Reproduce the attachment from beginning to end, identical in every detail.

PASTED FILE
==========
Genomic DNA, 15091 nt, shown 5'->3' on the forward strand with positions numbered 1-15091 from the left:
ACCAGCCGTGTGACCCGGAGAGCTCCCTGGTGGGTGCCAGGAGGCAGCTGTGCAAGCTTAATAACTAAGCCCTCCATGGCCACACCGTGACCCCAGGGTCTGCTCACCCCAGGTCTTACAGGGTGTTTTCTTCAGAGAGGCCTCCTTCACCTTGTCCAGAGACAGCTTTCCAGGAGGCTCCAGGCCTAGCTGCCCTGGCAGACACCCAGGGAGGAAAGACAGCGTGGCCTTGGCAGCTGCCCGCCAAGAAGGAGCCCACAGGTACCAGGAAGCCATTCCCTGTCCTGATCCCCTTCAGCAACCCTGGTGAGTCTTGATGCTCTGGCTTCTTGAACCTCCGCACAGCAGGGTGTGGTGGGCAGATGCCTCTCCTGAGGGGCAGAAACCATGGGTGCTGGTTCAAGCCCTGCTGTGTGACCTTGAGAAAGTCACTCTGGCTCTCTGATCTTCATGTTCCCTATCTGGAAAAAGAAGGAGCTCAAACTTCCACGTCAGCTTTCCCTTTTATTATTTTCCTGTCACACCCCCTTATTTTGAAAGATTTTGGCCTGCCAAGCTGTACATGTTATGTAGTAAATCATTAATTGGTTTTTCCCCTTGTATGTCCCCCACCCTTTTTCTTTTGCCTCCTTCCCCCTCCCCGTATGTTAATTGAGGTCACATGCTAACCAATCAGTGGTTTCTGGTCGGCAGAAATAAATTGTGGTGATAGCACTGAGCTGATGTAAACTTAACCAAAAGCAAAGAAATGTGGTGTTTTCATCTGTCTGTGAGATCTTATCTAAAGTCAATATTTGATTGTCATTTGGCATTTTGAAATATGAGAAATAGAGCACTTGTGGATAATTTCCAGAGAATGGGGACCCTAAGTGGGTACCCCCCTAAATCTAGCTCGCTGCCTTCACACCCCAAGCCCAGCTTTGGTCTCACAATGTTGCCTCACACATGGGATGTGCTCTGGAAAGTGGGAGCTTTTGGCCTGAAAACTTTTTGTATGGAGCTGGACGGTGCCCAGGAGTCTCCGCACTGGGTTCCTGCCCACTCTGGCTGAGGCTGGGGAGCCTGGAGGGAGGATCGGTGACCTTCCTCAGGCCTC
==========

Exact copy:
Genomic DNA, 15091 nt, shown 5'->3' on the forward strand with positions numbered 1-15091 from the left:
ACCAGCCGTGTGACCCGGAGAGCTCCCTGGTGGGTGCCAGGAGGCAGCTGTGCAAGCTTAATAACTAAGCCCTCCATGGCCACACCGTGACCCCAGGGTCTGCTCACCCCAGGTCTTACAGGGTGTTTTCTTCAGAGAGGCCTCCTTCACCTTGTCCAGAGACAGCTTTCCAGGAGGCTCCAGGCCTAGCTGCCCTGGCAGACACCCAGGGAGGAAAGACAGCGTGGCCTTGGCAGCTGCCCGCCAAGAAGGAGCCCACAGGTACCAGGAAGCCATTCCCTGTCCTGATCCCCTTCAGCAACCCTGGTGAGTCTTGATGCTCTGGCTTCTTGAACCTCCGCACAGCAGGGTGTGGTGGGCAGATGCCTCTCCTGAGGGGCAGAAACCATGGGTGCTGGTTCAAGCCCTGCTGTGTGACCTTGAGAAAGTCACTCTGGCTCTCTGATCTTCATGTTCCCTATCTGGAAAAAGAAGGAGCTCAAACTTCCACGTCAGCTTTCCCTTTTATTATTTTCCTGTCACACCCCCTTATTTTGAAAGATTTTGGCCTGCCAAGCTGTACATGTTATGTAGTAAATCATTAATTGGTTTTTCCCCTTGTATGTCCCCCACCCTTTTTCTTTTGCCTCCTTCCCCCTCCCCGTATGTTAATTGAGGTCACATGCTAACCAATCAGTGGTTTCTGGTCGGCAGAAATAAATTGTGGTGATAGCACTGAGCTGATGTAAACTTAACCAAAAGCAAAGAAATGTGGTGTTTTCATCTGTCTGTGAGATCTTATCTAAAGTCAATATTTGATTGTCATTTGGCATTTTGAAATATGAGAAATAGAGCACTTGTGGATAATTTCCAGAGAATGGGGACCCTAAGTGGGTACCCCCCTAAATCTAGCTCGCTGCCTTCACACCCCAAGCCCAGCTTTGGTCTCACAATGTTGCCTCACACATGGGATGTGCTCTGGAAAGTGGGAGCTTTTGGCCTGAAAACTTTTTGTATGGAGCTGGACGGTGCCCAGGAGTCTCCGCACTGGGTTCCTGCCCACTCTGGCTGAGGCTGGGGAGCCTGGAGGGAGGATCGGTGACCTTCCTCAGGCCTC